6 p.m. CST Monday, Nov. 25, 2008
Mission Control Center, Houston, Texas
STS-126 MCC Status Report #23
The mission extension day has paid off for the on-orbit crews as well as the ground teams today. Not only is the crew ahead of schedule with transfer activity, but their hard work on a tricky water recycling unit and the massive solar array joint are showing signs of improvement.

The Urine Processor Assembly (UPA) ran three successful cycles since modifications Sunday and Monday. Based on that success, program managers decided they will leave the distillation assembly on orbit. They were able to get the samples processed through the UPA and Water Processing Assembly and dispensed through the Potable Water Dispenser (PWD). Those initial samples will be returned on Endeavour. Samples will continue to be collected during the next several months to ensure it is working properly before being used for crew consumption.

The starboard Solar Alpha Rotary Joint is back in its abbreviated operations mode after completing two full test orbits tracking the sun earlier today. Preliminary data shows a reduction in SARJ operating current from .9 to as low as .17 amps, an indication that the SARJ is moving more freely than before. Engineers plan to continue monitoring the starboard SARJ’s performance. They also saw a reduction in the port SARJ current use as well, due to the preventative lubrication.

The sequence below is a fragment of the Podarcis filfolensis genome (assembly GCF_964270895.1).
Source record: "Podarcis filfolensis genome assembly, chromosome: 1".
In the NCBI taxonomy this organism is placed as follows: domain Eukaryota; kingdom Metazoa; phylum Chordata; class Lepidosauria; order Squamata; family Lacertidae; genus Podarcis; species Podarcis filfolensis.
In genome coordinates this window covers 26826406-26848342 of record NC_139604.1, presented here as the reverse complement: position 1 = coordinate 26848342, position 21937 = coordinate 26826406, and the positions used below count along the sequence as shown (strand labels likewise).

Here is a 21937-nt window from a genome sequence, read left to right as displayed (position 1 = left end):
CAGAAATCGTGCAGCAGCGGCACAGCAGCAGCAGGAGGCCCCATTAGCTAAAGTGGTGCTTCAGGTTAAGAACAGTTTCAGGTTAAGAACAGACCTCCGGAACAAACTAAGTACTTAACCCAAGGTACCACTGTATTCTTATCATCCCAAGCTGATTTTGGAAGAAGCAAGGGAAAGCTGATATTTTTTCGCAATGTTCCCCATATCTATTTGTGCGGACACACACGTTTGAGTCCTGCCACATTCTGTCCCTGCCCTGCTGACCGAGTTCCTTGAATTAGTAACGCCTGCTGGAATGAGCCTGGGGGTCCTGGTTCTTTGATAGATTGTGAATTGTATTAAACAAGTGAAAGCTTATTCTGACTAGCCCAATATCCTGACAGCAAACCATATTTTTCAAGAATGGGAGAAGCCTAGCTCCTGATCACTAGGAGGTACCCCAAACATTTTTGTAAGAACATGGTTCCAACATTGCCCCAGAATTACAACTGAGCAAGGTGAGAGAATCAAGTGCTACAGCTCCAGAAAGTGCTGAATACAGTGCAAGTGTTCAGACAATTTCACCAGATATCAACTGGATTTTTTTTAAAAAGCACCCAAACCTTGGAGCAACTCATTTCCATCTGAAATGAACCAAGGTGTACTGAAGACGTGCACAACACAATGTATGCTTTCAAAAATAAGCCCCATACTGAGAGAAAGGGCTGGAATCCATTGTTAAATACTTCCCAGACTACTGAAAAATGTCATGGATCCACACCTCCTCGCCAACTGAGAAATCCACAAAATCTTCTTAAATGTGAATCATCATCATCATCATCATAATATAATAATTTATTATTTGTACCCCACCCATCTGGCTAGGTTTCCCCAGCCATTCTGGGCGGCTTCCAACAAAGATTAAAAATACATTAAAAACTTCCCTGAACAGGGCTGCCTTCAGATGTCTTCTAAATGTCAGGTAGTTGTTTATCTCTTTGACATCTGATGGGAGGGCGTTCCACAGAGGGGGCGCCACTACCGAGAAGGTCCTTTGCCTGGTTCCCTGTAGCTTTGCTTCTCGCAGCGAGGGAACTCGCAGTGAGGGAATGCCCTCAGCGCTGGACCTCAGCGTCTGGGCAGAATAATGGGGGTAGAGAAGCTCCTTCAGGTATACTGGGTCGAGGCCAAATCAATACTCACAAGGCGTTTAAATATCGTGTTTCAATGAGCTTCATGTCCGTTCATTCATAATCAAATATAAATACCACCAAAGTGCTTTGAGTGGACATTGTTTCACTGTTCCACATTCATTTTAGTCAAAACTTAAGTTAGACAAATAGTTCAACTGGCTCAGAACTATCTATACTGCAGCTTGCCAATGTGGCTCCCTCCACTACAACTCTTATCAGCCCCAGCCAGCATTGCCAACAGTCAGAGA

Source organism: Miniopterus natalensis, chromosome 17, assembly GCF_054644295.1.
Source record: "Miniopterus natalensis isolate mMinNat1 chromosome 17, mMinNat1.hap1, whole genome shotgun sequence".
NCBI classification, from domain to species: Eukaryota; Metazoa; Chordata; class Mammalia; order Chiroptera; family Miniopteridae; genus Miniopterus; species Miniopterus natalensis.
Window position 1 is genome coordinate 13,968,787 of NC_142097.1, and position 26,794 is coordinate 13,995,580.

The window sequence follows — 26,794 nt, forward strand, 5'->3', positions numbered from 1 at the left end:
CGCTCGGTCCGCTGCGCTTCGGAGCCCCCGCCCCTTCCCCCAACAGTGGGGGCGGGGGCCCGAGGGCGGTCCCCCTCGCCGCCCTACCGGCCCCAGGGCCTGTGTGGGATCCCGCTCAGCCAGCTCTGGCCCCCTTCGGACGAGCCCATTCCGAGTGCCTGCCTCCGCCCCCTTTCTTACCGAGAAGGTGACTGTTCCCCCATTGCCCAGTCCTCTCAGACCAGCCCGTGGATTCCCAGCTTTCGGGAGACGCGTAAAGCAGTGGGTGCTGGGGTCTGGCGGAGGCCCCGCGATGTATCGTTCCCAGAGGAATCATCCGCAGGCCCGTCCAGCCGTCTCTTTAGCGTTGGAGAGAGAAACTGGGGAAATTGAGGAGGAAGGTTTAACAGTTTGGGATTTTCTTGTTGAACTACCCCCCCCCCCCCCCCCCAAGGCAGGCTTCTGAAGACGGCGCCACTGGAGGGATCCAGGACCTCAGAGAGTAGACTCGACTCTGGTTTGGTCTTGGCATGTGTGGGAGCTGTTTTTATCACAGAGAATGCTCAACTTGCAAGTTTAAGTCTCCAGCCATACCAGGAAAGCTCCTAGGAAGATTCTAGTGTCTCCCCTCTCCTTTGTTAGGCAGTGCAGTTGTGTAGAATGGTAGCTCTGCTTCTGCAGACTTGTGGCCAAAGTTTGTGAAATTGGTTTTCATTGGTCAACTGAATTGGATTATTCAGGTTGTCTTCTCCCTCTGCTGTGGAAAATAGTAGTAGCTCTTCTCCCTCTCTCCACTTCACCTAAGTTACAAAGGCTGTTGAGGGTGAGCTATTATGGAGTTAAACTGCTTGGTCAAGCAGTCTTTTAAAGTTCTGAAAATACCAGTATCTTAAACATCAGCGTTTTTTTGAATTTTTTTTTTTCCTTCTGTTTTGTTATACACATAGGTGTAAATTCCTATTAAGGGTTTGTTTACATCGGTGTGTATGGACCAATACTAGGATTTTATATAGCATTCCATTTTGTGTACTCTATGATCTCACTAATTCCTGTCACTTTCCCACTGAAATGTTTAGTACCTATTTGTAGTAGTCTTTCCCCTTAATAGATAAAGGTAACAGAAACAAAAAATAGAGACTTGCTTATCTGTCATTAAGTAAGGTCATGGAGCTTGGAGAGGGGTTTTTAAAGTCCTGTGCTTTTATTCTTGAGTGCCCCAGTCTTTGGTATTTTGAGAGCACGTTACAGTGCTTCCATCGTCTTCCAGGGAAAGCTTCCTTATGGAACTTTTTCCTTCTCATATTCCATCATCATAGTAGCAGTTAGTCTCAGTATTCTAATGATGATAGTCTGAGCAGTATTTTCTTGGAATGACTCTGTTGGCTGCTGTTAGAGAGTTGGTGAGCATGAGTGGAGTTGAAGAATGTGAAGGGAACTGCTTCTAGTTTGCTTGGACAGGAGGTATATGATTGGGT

Final transfer and packing of the Multi-Purpose Logistics Module Leonardo was the main activity of the day for Endeavour crew members Commander Chris Ferguson, Pilot Eric Boe and mission specialists Don Pettit, Steve Bowen, Heidemarie Stefanyshyn-Piper, Shane Kimbrough and Greg Chamitoff, as well as Expedition 18 Commander Mike Fincke and station flight engineers Yury Lonchakov and Sandra Magnus. They also completed installation of the Harmony Common Berthing Mechanism controller, one of the final steps to close up the pressurized cargo carrier for its transfer back to Endeavour scheduled for Wednesday.

Ferguson, Pettit, Bowen, Boe, and Piper also participated in media interviews.

Endeavour’s crew is scheduled to go to bed at 10:55 p.m. and be awakened at 6:55 a.m. Wednesday. The next shuttle status report will be issued at the start of the crew day, or earlier if events warrant.

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